The Nats return

What if they played a baseball game and nobody came?

That theory might be tested by the Nats this year, short-squeezed by last year’s disappointment, this year’s uncertainty, a horrible economy that has the Washington lobbying/industrial complex cutting back on ticket purchases, and a palpable level of fan indifference after a string of mediocre-at-best seasons.

I wasn’t expecting a huge crowd, but I was expecting a reasonable one with the O’s in town for the last pre-season game of this year. I assumed some O’s fans would drift down for novelty’s sake and that, on a reasonably warm and pretty April Saturday, a crop of fans just would come out just for the heck of it. As you can see, I was wrong; I’d estimate that perhaps 10,000 to 15,000 actual people showed up.

You can still buy plenty of tickets to the home opener. I actually bought a pair of club seats from StubHub that were below list price. I’ve already talked to a couple of people in my current season ticket group who say this is the last year for them — if nothing else, the fact that they keep getting furloughed as journalists is killing their disposable income — and I imagine they are far from alone.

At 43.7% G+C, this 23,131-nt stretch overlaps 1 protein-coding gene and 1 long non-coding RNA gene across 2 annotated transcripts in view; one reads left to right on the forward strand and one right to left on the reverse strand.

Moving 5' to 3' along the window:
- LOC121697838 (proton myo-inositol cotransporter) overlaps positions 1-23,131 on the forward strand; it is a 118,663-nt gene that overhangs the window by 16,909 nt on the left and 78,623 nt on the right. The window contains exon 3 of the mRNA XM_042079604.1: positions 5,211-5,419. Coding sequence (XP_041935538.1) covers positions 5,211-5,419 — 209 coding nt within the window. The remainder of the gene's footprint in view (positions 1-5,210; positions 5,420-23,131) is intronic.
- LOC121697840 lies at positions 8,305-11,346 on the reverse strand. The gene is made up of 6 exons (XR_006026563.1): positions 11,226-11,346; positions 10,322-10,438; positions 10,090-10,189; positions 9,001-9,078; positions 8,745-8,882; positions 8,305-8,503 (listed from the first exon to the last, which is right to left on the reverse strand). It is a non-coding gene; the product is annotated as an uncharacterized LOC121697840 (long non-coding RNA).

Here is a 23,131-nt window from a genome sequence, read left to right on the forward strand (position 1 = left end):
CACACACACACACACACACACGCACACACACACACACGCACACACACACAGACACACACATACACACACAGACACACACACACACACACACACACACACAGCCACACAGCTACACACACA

To top it all, the Nats are owned by real estate developers. I somehow doubt they have a lot of disposable income to kick around these days.

And so, 2009 might be the key year for the Nats as a franchise. Even if they have a winning record, they are likely to struggle at the box office. And if they get anywhere near the 2008 debacle, we might head toward Senators territory of indifference. And trust me: If this team blows up, Washington will never again see a major league baseball franchise.



  1. I’m wondering where the heck the Nats publicity wagon was. They failed on this one even by their own low standards for publicity. I run our little season ticket package and read every e-mail the team sends, and I’m pretty sure I didn’t hear about the game until someone at work randomly mentioned it Friday.

  2. That game was actually part of the season ticket package this year, whether anyone wanted it to be or not. It also could be that they didn’t push it very hard because they’ve got a new concessions vendor and wanted to have a shakedown cruise (there were some obvious problems but you’d expect that).

    I can’t bitch too much — I sat in WTOP’s suite, which is my first trip into a suite there. Ran into Gary Kicinski in the elevator on the way to the suite — I’m in a ticket plan that he runs.

Leave a Reply